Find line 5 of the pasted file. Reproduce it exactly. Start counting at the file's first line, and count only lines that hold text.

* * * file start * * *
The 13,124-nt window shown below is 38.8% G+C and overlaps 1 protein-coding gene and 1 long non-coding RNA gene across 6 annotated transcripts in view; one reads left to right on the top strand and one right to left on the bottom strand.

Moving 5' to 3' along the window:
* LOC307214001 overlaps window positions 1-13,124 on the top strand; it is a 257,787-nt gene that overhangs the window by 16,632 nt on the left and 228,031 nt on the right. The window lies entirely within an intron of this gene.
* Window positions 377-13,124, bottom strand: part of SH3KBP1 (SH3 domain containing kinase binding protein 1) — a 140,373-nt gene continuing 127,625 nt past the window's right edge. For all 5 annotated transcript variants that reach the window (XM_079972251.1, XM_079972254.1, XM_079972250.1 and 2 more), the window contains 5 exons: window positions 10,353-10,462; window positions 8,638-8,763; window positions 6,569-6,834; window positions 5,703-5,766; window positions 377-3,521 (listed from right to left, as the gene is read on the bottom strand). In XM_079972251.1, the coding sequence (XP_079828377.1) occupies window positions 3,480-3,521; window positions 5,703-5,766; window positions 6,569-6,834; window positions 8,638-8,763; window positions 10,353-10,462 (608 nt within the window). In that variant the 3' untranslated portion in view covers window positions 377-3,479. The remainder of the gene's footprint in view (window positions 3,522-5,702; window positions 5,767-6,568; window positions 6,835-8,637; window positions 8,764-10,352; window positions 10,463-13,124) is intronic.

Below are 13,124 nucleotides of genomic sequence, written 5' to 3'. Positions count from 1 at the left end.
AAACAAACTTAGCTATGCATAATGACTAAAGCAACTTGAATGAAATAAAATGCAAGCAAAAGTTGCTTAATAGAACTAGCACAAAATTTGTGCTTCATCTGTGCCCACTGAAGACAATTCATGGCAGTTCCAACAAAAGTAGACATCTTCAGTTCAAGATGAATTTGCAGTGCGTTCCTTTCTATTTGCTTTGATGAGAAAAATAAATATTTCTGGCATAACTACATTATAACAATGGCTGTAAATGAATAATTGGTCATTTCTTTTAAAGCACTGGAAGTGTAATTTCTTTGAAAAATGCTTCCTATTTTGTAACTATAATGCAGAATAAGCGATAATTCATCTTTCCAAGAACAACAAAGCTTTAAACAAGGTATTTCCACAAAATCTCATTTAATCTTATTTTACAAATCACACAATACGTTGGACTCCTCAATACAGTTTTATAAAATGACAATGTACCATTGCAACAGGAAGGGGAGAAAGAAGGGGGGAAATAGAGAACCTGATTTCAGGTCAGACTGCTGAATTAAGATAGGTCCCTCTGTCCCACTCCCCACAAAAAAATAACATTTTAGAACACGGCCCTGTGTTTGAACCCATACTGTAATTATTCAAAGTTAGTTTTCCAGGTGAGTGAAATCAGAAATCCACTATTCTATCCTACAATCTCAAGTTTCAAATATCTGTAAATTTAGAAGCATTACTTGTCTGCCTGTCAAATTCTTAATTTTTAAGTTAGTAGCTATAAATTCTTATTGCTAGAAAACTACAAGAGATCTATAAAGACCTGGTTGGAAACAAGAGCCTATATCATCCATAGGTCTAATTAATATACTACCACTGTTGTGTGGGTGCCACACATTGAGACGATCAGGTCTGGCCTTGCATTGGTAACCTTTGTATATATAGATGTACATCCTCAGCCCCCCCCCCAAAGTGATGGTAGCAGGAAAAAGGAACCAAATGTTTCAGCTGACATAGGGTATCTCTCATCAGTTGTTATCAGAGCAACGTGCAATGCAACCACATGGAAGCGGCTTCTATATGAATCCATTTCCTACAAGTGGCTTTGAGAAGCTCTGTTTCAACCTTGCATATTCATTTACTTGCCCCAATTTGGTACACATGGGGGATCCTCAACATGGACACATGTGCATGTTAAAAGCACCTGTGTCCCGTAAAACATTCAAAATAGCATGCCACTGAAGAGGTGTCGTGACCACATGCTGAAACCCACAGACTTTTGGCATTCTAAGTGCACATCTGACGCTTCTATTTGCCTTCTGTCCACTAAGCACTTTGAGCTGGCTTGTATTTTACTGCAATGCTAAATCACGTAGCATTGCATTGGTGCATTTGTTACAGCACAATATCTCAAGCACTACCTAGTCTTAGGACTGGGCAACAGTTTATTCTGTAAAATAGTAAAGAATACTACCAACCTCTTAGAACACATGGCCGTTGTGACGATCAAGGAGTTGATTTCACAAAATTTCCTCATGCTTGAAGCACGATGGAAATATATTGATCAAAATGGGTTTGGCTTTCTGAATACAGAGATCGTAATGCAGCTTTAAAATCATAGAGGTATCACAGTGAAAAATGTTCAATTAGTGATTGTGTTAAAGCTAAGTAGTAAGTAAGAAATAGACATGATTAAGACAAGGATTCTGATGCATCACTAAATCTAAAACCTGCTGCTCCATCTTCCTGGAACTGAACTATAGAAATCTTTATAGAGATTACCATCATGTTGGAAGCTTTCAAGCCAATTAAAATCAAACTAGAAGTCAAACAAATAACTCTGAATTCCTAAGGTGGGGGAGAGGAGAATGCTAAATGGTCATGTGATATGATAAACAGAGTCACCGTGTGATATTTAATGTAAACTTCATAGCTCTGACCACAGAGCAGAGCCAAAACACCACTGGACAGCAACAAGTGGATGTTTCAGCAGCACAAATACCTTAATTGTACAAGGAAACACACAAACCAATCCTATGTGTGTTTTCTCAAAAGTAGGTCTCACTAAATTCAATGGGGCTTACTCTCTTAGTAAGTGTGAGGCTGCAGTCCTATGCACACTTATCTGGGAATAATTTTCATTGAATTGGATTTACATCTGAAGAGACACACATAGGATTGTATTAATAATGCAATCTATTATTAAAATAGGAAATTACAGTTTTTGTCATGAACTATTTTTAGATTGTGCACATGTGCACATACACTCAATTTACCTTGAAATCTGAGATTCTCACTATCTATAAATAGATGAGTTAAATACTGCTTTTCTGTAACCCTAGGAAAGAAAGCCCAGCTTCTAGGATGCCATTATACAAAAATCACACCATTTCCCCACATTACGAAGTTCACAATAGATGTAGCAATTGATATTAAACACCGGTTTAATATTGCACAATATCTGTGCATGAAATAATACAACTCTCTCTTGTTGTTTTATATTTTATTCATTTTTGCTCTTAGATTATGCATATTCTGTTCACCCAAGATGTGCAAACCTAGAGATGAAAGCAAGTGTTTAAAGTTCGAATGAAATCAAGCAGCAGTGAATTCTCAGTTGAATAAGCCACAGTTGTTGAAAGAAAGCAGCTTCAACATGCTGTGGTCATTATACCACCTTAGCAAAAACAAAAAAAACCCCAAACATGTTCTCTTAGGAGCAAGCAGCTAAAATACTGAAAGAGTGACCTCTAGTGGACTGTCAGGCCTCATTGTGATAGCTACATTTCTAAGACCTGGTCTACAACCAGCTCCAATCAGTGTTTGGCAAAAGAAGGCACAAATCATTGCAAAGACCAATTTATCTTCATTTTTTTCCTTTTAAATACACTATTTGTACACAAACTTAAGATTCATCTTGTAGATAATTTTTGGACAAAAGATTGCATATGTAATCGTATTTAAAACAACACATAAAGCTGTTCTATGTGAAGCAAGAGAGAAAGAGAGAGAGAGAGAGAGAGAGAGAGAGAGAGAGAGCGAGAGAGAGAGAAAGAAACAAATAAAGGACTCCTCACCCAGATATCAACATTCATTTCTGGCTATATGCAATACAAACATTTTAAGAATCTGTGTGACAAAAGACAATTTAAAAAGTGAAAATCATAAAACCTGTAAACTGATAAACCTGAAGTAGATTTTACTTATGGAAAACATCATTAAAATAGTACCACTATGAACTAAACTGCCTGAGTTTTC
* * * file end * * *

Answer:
Below are 13,124 nucleotides of genomic sequence, written 5' to 3'. Positions count from 1 at the left end.